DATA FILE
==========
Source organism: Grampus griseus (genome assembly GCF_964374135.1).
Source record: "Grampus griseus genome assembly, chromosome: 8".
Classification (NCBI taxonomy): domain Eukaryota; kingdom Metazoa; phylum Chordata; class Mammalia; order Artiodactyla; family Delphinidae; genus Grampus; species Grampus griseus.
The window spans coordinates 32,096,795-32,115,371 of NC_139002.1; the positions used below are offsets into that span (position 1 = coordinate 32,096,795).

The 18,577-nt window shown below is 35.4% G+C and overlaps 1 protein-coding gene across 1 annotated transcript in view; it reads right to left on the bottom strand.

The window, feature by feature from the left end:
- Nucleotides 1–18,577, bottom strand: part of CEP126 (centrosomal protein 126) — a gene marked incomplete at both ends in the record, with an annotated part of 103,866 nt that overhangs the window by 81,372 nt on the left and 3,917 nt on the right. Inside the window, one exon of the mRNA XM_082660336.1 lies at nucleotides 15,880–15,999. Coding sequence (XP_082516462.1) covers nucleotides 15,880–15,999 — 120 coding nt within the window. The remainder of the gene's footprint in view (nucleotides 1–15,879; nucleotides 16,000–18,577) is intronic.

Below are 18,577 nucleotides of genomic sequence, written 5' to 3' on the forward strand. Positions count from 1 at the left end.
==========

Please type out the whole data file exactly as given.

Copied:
Source organism: Grampus griseus (genome assembly GCF_964374135.1).
Source record: "Grampus griseus genome assembly, chromosome: 8".
Classification (NCBI taxonomy): domain Eukaryota; kingdom Metazoa; phylum Chordata; class Mammalia; order Artiodactyla; family Delphinidae; genus Grampus; species Grampus griseus.
The window spans coordinates 32,096,795-32,115,371 of NC_139002.1; the positions used below are offsets into that span (position 1 = coordinate 32,096,795).

The 18,577-nt window shown below is 35.4% G+C and overlaps 1 protein-coding gene across 1 annotated transcript in view; it reads right to left on the bottom strand.

The window, feature by feature from the left end:
- Nucleotides 1–18,577, bottom strand: part of CEP126 (centrosomal protein 126) — a gene marked incomplete at both ends in the record, with an annotated part of 103,866 nt that overhangs the window by 81,372 nt on the left and 3,917 nt on the right. Inside the window, one exon of the mRNA XM_082660336.1 lies at nucleotides 15,880–15,999. Coding sequence (XP_082516462.1) covers nucleotides 15,880–15,999 — 120 coding nt within the window. The remainder of the gene's footprint in view (nucleotides 1–15,879; nucleotides 16,000–18,577) is intronic.

Below are 18,577 nucleotides of genomic sequence, written 5' to 3' on the forward strand. Positions count from 1 at the left end.